Cannabis Cultivation Strain Water Supplies in California

An increase in marijuana growing on the West Coast is straining water supplies in drought-stricken California and imperiling the region’s salmon populations, environmental groups claim.

Prodigious Water Needs

Marijuana plants require up to six gallons of water per day, putting tremendous strain on water resources where marijuana plants are grown in large quantities. The Northern California coast is known as the “emerald triangle” for its high concentration of marijuana growers. The same region, however, includes important breeding territory for salmon. With the Golden State suffering a prolonged drought, environmental groups worry the increase in marijuana growing is pushing salmon populations to the breaking point.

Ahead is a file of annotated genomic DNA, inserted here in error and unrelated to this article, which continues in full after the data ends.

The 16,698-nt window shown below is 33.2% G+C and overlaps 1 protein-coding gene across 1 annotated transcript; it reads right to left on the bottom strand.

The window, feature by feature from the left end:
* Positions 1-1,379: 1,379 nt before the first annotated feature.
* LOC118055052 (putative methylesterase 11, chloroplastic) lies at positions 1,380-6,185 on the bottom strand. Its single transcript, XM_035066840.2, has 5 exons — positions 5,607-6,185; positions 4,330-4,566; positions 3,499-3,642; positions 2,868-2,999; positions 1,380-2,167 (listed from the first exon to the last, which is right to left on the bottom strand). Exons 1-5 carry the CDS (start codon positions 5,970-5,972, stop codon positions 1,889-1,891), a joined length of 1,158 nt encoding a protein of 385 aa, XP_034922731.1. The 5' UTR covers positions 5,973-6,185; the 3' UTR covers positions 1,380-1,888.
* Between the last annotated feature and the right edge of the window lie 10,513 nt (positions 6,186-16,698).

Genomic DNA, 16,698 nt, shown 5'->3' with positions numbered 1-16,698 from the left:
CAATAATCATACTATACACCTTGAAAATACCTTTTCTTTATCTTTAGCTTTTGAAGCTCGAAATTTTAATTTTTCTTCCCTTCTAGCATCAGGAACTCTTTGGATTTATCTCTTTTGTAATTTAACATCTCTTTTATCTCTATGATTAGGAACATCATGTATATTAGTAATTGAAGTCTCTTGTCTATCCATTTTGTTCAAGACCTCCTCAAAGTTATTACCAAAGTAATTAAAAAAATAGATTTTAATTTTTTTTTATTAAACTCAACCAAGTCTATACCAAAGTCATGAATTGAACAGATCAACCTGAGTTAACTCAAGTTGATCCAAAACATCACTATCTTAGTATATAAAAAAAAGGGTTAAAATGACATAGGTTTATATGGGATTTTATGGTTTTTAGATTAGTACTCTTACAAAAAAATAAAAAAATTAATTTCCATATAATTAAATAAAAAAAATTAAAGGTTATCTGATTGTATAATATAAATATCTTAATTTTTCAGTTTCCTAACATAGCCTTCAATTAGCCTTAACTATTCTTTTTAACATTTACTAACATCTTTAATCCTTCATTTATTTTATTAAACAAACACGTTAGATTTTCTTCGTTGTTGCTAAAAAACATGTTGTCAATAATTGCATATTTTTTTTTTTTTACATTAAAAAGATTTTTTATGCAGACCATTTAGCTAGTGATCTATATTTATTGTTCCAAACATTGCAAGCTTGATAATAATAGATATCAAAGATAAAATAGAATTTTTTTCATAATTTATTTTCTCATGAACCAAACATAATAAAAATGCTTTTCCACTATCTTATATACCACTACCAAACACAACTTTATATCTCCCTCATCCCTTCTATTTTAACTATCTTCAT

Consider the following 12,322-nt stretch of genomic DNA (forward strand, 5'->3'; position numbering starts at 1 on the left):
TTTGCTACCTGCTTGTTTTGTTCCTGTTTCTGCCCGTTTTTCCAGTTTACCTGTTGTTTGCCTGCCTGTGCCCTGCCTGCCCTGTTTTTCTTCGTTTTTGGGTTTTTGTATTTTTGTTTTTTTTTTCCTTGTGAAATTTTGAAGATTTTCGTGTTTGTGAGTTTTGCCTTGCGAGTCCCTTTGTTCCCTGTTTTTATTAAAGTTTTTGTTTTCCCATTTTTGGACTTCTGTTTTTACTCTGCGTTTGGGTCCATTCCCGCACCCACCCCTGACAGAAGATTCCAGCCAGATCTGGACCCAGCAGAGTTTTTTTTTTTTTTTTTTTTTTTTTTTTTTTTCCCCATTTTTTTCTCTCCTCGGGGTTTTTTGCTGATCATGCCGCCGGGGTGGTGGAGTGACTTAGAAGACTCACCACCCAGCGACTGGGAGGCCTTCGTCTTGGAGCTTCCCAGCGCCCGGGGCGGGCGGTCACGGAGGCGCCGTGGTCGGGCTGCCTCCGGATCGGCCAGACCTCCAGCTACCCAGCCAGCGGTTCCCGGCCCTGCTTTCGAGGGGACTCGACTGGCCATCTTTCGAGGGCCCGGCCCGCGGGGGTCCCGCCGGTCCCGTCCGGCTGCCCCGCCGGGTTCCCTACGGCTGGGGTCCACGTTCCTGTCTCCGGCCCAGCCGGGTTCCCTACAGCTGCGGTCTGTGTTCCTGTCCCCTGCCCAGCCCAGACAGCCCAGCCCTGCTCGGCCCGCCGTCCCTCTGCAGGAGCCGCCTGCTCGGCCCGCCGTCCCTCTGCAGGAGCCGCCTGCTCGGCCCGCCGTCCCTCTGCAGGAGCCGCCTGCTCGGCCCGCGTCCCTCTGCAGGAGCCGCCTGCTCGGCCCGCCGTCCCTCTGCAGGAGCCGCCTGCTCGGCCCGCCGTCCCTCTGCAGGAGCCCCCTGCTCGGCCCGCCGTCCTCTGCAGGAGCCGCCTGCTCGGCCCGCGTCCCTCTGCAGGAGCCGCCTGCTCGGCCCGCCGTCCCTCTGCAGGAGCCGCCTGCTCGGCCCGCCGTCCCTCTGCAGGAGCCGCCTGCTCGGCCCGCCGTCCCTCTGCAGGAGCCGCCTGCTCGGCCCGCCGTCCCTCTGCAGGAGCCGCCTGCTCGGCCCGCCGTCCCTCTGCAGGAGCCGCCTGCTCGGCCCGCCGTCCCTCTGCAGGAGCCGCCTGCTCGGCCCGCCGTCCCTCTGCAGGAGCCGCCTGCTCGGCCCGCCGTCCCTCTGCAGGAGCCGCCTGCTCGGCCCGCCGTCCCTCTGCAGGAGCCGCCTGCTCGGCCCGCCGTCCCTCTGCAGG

The deforestation that often accompanies marijuana growing also threatens salmon populations, environmentalists note. Marijuana growers favor locations where water is plentiful, typically close to streams and rivers. They often cut down trees and brush to make room for the marijuana plants, which removes important streambed buffers. After the buffers are removed, more soil is eroded into the streams. The eroded soil contains fertilizers and pesticides used to encourage marijuana plant growth, compounding the eroded soil’s negative impact on streams and rivers.

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